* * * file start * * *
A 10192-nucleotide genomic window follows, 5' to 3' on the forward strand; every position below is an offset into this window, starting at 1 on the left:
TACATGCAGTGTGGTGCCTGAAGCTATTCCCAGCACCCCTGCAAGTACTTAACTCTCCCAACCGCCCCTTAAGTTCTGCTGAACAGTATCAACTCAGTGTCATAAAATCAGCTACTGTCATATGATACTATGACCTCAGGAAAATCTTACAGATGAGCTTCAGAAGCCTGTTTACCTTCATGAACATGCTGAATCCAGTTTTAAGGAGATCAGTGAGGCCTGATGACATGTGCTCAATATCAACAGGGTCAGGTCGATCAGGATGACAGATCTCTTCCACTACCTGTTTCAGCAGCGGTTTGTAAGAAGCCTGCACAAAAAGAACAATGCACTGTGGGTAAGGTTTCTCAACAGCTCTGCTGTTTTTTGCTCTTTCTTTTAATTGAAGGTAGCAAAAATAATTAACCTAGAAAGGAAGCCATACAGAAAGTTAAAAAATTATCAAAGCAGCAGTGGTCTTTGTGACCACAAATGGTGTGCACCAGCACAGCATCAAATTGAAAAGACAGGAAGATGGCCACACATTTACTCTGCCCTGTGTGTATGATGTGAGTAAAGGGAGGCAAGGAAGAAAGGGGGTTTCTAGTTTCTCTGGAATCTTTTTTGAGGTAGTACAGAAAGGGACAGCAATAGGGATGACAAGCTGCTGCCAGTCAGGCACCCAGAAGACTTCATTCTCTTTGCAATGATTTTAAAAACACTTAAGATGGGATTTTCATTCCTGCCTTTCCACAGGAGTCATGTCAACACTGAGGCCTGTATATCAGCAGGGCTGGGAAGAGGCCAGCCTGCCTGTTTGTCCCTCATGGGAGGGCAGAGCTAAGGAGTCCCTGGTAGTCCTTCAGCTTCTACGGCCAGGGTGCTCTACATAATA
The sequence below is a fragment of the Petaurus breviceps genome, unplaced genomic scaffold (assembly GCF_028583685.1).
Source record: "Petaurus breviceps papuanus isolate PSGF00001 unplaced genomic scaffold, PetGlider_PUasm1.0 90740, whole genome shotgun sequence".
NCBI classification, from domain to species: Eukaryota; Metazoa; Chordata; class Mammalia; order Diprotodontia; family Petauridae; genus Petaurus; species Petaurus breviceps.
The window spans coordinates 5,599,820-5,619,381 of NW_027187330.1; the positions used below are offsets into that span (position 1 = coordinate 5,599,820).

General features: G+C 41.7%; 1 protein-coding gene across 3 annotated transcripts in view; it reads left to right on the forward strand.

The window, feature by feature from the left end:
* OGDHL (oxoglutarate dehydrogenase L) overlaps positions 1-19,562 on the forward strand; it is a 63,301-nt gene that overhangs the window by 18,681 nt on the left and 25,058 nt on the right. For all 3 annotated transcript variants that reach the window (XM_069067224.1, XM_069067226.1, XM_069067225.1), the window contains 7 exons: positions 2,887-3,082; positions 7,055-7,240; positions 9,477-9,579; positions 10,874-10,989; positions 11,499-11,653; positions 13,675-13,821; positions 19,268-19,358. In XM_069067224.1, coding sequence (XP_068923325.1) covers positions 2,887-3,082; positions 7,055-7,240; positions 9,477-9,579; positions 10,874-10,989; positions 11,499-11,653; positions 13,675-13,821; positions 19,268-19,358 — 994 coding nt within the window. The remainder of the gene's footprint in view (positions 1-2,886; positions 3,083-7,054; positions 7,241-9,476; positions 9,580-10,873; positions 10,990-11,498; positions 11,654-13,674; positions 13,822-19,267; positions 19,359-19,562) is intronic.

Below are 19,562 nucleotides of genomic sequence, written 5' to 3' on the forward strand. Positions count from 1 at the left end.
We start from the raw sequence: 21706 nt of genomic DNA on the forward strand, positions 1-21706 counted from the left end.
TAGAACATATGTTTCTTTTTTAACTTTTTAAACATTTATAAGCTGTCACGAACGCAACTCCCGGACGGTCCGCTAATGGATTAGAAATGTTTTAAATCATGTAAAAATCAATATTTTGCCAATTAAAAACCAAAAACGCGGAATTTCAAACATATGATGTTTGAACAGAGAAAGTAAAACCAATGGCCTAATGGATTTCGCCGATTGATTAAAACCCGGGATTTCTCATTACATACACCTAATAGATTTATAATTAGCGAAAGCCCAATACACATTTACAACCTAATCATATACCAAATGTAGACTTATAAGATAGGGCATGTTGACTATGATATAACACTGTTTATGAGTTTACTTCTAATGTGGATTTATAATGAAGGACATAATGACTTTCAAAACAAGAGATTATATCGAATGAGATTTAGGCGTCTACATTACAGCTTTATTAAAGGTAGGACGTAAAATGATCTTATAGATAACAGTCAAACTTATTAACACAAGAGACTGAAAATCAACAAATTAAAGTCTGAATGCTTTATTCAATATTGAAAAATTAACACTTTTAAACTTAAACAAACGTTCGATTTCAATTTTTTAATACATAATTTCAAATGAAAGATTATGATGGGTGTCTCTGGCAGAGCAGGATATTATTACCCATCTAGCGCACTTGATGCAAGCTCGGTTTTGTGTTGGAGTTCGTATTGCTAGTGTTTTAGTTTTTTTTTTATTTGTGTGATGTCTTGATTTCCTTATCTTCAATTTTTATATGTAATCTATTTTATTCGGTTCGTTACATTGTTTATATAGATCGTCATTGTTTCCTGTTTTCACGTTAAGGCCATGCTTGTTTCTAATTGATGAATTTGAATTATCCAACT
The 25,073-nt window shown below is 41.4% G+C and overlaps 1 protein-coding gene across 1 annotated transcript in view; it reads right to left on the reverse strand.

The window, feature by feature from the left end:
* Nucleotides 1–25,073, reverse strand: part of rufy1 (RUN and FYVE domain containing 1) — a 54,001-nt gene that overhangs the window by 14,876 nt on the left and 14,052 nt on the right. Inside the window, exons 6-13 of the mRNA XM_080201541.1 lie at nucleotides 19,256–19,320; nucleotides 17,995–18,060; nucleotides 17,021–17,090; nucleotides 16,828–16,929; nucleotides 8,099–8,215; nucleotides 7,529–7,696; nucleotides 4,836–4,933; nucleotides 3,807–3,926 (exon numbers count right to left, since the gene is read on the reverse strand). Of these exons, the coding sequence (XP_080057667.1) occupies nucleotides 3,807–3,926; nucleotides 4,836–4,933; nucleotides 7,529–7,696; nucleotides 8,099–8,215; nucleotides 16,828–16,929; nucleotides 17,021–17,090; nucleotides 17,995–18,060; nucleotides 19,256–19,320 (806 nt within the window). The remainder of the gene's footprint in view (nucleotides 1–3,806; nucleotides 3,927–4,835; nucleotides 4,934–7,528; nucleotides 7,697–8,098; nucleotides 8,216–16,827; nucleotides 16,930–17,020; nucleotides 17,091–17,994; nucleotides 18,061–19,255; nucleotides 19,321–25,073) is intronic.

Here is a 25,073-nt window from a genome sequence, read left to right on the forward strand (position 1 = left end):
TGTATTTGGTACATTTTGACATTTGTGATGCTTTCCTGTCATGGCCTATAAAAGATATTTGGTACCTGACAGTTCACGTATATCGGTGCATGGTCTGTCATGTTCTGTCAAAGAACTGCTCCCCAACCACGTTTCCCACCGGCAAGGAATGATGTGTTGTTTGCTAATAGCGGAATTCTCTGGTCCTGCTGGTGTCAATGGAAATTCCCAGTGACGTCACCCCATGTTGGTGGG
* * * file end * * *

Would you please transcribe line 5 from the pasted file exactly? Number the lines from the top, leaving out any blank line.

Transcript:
NCBI classification, from domain to species: Eukaryota; Metazoa; Chordata; class Mammalia; order Diprotodontia; family Petauridae; genus Petaurus; species Petaurus breviceps.